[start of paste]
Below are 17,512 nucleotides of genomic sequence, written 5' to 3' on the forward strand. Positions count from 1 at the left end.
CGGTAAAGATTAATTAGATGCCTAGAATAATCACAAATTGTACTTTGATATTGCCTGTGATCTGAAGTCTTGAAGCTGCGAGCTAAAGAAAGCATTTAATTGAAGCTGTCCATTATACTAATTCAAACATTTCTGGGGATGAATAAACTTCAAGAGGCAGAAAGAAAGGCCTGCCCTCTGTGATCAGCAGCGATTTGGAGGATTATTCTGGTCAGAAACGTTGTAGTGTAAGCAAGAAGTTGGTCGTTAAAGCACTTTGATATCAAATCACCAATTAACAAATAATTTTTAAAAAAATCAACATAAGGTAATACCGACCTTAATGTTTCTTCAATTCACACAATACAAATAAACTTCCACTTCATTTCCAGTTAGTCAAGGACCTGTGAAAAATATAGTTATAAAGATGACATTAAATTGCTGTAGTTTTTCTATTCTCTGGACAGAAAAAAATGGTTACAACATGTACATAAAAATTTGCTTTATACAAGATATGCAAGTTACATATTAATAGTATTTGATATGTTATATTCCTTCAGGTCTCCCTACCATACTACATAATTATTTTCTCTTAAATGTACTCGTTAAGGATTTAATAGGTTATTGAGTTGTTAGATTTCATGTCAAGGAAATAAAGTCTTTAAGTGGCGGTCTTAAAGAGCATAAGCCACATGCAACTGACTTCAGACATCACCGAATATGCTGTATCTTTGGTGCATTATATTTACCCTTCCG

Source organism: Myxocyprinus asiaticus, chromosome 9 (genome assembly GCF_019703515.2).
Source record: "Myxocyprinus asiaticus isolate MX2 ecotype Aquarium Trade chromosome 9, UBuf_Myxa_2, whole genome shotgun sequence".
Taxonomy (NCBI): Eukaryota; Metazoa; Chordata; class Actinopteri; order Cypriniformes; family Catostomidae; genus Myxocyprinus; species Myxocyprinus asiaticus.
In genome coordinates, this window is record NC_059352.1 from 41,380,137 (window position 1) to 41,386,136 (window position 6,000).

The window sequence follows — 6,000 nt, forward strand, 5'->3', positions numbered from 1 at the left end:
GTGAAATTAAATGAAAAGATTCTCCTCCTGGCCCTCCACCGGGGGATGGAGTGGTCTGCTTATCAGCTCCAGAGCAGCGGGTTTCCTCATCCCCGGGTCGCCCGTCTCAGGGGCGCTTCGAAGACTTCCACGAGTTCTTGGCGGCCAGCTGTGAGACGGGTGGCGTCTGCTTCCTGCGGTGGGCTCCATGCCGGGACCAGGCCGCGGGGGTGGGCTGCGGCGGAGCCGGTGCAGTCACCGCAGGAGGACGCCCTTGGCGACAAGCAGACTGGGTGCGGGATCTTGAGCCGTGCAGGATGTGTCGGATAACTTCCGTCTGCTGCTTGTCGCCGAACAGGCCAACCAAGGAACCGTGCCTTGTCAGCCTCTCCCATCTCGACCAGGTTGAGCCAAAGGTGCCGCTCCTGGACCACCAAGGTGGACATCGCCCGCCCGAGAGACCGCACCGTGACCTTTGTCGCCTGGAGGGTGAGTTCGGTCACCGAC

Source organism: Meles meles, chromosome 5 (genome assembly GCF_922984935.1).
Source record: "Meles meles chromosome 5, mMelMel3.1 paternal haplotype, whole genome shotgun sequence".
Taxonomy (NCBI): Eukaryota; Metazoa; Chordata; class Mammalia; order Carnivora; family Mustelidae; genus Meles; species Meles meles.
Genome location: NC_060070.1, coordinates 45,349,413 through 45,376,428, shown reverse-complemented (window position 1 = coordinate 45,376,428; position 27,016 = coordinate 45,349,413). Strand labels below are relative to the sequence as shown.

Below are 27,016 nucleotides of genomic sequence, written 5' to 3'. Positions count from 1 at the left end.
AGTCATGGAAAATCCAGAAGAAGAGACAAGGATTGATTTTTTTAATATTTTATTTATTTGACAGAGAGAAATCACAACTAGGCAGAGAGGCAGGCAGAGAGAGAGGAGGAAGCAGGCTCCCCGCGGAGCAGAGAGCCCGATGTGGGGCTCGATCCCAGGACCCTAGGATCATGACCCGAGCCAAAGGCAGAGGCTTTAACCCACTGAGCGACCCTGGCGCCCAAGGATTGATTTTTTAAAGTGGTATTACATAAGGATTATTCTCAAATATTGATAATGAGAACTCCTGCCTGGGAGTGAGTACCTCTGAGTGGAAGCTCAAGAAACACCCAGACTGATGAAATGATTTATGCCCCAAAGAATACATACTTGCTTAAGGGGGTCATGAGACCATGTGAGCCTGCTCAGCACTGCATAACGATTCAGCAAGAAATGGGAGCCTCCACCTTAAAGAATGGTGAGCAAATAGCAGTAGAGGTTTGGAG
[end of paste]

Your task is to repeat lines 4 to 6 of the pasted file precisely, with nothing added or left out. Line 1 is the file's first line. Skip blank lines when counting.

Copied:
Source record: "Myxocyprinus asiaticus isolate MX2 ecotype Aquarium Trade chromosome 9, UBuf_Myxa_2, whole genome shotgun sequence".
Taxonomy (NCBI): Eukaryota; Metazoa; Chordata; class Actinopteri; order Cypriniformes; family Catostomidae; genus Myxocyprinus; species Myxocyprinus asiaticus.
In genome coordinates, this window is record NC_059352.1 from 41,380,137 (window position 1) to 41,386,136 (window position 6,000).